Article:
Skip to content

Casey is Author of Universal Pre-K Bill / Despite Clear Evidence Showing Early Learning Leads to Better Outcomes, Just Released GOP Budget Could Endanger Critical Programs Like Head Start / Casey, Lehigh Valley Educators and Students Make the Case for Early Learning

Allentown, PA- Amid new attempts in the Republican budget to gut early learning programs, U.S. Senator Bob Casey (D-PA) pushed for increased Head Start funding in the upcoming budget. Even as evidence that early learning leads to better outcomes for kids continues to mount, the newly released GOP budget could slash funding for essential programs like Head Start. Casey is the author of the Senate’s leading universal pre-k bill, the Prepare All Kids Act. Casey was joined by educators to make the case for continuing to invest in early learning, and tour an Early Head Start class.

“An investment in early learning opportunities is critical to our children’s future success.  Head Start and Early Head Start are shining examples of what these opportunities can provide our children,” said Senator Casey. “Unfortunately, the budget that Senate Republicans have advanced makes dramatic cuts to Head Start and early learning, as well as other initiatives that support our most vulnerable children. That is why I have introduced two bills, the Prepare All Kids Act and the Continuum of Learning Act, to ensure that our children have a good start and a successful continuity of learning.”

Long-term scientific research has proven the benefits of investing in early childhood, including investing in high-quality early learning.  Children who attend high-quality prekindergarten are more successful in school, more likely to graduate from high school, and more likely to become productive adults who contribute to the U.S. economy.  Moreover, research shows that for every dollar invested in high quality prekindergarten, we can save as much as $7 in other costs, including crime, welfare and remedial and special education.

The Prepare All Kids Act will:

  • Support states in providing at least one year of voluntary high quality prekindergarten to all children, with an emphasis on children from families with incomes under 200% of the federal poverty level and children with special needs.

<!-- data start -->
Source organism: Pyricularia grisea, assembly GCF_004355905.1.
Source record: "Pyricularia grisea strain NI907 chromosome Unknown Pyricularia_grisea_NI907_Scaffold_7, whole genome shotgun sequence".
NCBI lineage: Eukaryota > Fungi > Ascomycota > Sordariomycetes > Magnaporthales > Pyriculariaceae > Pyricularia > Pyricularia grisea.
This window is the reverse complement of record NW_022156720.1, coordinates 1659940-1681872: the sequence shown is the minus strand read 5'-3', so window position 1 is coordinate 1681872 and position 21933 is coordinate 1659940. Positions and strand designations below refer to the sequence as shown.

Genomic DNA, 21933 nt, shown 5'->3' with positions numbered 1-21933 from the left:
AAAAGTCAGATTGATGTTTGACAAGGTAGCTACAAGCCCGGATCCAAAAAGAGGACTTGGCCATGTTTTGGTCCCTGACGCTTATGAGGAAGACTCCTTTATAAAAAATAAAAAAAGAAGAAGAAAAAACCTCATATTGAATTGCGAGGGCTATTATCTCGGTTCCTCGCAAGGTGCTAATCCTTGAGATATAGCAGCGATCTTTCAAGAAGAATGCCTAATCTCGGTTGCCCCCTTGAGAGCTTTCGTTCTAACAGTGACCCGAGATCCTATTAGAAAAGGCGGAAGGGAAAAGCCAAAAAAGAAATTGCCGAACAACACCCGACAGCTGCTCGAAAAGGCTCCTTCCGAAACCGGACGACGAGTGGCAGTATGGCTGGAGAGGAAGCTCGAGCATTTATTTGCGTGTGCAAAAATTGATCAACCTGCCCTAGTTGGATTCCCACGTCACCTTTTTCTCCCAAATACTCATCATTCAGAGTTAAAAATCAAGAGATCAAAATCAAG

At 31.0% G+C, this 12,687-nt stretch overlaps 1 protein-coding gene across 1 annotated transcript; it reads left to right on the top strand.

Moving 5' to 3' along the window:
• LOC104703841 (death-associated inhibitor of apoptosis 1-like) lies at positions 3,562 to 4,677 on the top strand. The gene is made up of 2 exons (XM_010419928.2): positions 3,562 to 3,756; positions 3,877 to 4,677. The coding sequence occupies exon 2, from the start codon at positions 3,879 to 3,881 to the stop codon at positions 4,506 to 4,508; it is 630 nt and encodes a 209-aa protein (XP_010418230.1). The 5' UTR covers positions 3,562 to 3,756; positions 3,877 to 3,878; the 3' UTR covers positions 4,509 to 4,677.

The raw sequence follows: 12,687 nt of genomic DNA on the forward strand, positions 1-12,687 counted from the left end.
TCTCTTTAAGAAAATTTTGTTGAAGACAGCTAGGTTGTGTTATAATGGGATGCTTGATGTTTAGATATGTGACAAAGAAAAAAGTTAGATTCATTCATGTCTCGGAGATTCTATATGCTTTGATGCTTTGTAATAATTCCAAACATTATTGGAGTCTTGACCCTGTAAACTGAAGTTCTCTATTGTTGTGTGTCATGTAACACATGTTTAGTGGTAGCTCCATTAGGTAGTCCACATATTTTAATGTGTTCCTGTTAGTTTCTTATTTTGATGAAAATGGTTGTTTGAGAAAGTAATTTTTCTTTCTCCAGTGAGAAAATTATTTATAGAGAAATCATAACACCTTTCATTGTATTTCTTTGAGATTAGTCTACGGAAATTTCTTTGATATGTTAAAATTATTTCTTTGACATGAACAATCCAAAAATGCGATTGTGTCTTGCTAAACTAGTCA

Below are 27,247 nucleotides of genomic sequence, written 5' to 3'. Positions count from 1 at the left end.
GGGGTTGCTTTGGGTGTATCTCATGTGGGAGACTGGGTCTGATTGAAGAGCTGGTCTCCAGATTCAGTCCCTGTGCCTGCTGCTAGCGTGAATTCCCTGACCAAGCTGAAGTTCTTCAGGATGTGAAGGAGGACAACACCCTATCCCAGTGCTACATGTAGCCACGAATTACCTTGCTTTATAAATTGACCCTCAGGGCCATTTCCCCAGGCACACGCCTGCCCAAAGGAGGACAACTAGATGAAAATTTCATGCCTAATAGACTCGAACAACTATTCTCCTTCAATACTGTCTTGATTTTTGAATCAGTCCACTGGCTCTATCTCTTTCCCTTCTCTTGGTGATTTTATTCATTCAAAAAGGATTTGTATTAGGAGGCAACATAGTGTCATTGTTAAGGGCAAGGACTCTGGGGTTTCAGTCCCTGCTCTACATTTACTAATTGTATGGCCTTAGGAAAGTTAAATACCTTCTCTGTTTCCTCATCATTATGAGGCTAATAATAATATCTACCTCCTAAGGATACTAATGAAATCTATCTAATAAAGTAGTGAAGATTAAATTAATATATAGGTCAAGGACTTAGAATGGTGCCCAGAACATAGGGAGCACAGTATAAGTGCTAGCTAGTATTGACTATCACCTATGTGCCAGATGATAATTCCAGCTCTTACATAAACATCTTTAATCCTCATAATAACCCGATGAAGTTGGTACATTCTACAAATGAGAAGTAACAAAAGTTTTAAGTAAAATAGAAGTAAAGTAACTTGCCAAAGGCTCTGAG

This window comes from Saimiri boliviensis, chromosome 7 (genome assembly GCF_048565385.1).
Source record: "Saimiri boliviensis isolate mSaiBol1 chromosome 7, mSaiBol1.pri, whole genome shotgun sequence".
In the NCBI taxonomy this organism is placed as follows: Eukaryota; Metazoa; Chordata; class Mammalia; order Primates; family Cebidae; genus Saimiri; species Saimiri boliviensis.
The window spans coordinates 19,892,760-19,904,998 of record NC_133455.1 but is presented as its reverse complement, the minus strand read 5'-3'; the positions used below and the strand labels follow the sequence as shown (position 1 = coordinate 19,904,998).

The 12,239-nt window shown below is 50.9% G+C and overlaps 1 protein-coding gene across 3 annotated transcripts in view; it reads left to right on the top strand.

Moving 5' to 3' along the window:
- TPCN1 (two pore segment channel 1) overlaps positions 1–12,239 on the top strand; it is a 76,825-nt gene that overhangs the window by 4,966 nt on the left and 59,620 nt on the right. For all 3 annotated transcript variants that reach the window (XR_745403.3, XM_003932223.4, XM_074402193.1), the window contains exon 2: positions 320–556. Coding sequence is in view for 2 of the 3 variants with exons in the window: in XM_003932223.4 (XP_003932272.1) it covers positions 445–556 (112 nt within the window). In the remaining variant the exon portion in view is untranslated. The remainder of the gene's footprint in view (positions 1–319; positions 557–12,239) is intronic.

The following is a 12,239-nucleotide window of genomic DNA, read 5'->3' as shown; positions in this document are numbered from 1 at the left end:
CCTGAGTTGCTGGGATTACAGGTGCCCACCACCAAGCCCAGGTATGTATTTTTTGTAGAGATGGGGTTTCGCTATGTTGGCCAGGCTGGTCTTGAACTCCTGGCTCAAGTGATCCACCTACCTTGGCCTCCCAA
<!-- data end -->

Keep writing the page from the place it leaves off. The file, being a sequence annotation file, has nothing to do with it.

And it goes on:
• Ensure high quality learning by requiring prekindergarten programs to utilize a research-based curriculum that supports children’s cognitive, social, emotional and physical development and individual learning styles. 
  • Ensure a high quality learning environment by limiting classroom size to a maximum of 20 children and children-to-teacher ratios to no more than 10 to 1.
  • Ensure high quality teaching by requiring that prekindergarten teachers have baccalaureate degrees (within 6 years), with support for teacher educational development.   
  • Provide designated funding for much-needed programs serving infants and toddlers, ages birth through three. 
  • Meet the needs of children and working parents by providing specific funding that states can use to expand programs to full-day and year-round. 
  • Support and reinforce the importance of other early childhood programs such as Head Start and child care programs by maintaining existing funding levels for those programs. 
  • Ensure continued prekindergarten program quality by requiring states to develop and enforce a monitoring plan. 
  • Support the critical role of parents in the education of their young children by encouraging parental involvement in programs and assisting families in getting the supportive services they may need.

The Continuum of Learning Act updates the Elementary and Secondary Act (ESEA) to strengthen connections between existing early learning programs and the elementary grades. This bill helps educators from Head Start, child care, other early childhood education programs, and elementary schools work together so young children have a successful continuity of learning and development that sets a strong foundation throughout the K-12 school years and beyond.

The Continuum of Learning Act:

  • Asks states to review and revise their early learning guidelines for birth-to-kindergarten and their K-3 standards to ensure that standards address not only the academic content areas but also the areas of social and emotional development, physical and health development, and approaches to learning that make academic achievement more likely (based on a recommendation of the National Research Council 2008 report)
  • Further encourages professional development of teachers in community early childhood education settings and in school settings, including joint professional development, and provides professional development to elementary school principals and other administrators in child development and appropriate teaching practices (currently an allowable but under-utilized use of ESEA funds)
  • Helps elementary schools work with early childhood programs such as Head Start to create stronger collaborations and better transition policies and practices. Under the act, states plan the creation or revision of teacher certification or licensure in the early elementary grades and younger to reflect the specialized knowledge and skills to teach children in the birth-to-8 age span; and,
  • Encourages greater coordination and collaboration with early childhood programs for schools in need of school improvement.